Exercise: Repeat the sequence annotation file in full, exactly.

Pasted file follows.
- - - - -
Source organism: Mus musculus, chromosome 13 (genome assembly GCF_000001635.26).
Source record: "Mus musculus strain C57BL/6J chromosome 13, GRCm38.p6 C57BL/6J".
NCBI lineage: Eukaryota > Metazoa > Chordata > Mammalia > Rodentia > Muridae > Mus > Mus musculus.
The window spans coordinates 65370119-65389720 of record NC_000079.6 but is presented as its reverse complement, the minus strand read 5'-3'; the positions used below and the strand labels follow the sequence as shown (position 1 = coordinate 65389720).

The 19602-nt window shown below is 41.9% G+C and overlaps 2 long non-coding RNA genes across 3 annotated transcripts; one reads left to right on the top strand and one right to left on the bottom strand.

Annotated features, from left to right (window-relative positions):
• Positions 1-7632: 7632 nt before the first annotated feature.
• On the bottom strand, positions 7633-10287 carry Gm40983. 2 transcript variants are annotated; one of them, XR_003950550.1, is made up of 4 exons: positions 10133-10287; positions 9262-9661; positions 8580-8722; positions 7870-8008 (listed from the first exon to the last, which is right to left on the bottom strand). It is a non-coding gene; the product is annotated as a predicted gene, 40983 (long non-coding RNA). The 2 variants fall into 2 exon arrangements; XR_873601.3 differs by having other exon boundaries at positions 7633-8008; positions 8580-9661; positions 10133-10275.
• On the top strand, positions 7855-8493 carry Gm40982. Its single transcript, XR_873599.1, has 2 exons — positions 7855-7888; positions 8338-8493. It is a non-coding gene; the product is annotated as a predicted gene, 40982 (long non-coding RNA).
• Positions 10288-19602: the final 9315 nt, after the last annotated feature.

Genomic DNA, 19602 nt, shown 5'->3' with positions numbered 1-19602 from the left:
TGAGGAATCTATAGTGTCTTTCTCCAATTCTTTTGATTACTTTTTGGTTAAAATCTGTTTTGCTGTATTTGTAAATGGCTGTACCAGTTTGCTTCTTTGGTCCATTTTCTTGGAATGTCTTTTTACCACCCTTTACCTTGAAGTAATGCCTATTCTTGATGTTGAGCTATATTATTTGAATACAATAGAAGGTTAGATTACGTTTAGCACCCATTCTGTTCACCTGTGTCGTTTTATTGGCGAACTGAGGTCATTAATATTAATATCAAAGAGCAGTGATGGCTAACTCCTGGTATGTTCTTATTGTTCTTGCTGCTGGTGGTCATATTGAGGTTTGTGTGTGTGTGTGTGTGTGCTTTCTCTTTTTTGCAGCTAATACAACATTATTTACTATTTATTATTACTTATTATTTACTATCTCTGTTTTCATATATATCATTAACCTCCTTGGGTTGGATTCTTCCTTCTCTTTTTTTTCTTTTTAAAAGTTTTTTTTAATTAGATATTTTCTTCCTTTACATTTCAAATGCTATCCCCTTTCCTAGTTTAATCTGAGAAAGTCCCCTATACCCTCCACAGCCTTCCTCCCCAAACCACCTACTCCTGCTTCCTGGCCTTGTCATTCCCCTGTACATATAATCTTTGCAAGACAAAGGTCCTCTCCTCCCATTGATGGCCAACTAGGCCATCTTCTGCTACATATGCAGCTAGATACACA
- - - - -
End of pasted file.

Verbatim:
Source organism: Mus musculus, chromosome 13 (genome assembly GCF_000001635.26).
Source record: "Mus musculus strain C57BL/6J chromosome 13, GRCm38.p6 C57BL/6J".
NCBI lineage: Eukaryota > Metazoa > Chordata > Mammalia > Rodentia > Muridae > Mus > Mus musculus.
The window spans coordinates 65370119-65389720 of record NC_000079.6 but is presented as its reverse complement, the minus strand read 5'-3'; the positions used below and the strand labels follow the sequence as shown (position 1 = coordinate 65389720).

The 19602-nt window shown below is 41.9% G+C and overlaps 2 long non-coding RNA genes across 3 annotated transcripts; one reads left to right on the top strand and one right to left on the bottom strand.

Annotated features, from left to right (window-relative positions):
• Positions 1-7632: 7632 nt before the first annotated feature.
• On the bottom strand, positions 7633-10287 carry Gm40983. 2 transcript variants are annotated; one of them, XR_003950550.1, is made up of 4 exons: positions 10133-10287; positions 9262-9661; positions 8580-8722; positions 7870-8008 (listed from the first exon to the last, which is right to left on the bottom strand). It is a non-coding gene; the product is annotated as a predicted gene, 40983 (long non-coding RNA). The 2 variants fall into 2 exon arrangements; XR_873601.3 differs by having other exon boundaries at positions 7633-8008; positions 8580-9661; positions 10133-10275.
• On the top strand, positions 7855-8493 carry Gm40982. Its single transcript, XR_873599.1, has 2 exons — positions 7855-7888; positions 8338-8493. It is a non-coding gene; the product is annotated as a predicted gene, 40982 (long non-coding RNA).
• Positions 10288-19602: the final 9315 nt, after the last annotated feature.

Genomic DNA, 19602 nt, shown 5'->3' with positions numbered 1-19602 from the left:
TGAGGAATCTATAGTGTCTTTCTCCAATTCTTTTGATTACTTTTTGGTTAAAATCTGTTTTGCTGTATTTGTAAATGGCTGTACCAGTTTGCTTCTTTGGTCCATTTTCTTGGAATGTCTTTTTACCACCCTTTACCTTGAAGTAATGCCTATTCTTGATGTTGAGCTATATTATTTGAATACAATAGAAGGTTAGATTACGTTTAGCACCCATTCTGTTCACCTGTGTCGTTTTATTGGCGAACTGAGGTCATTAATATTAATATCAAAGAGCAGTGATGGCTAACTCCTGGTATGTTCTTATTGTTCTTGCTGCTGGTGGTCATATTGAGGTTTGTGTGTGTGTGTGTGTGTGCTTTCTCTTTTTTGCAGCTAATACAACATTATTTACTATTTATTATTACTTATTATTTACTATCTCTGTTTTCATATATATCATTAACCTCCTTGGGTTGGATTCTTCCTTCTCTTTTTTTTCTTTTTAAAAGTTTTTTTTAATTAGATATTTTCTTCCTTTACATTTCAAATGCTATCCCCTTTCCTAGTTTAATCTGAGAAAGTCCCCTATACCCTCCACAGCCTTCCTCCCCAAACCACCTACTCCTGCTTCCTGGCCTTGTCATTCCCCTGTACATATAATCTTTGCAAGACAAAGGTCCTCTCCTCCCATTGATGGCCAACTAGGCCATCTTCTGCTACATATGCAGCTAGATACACA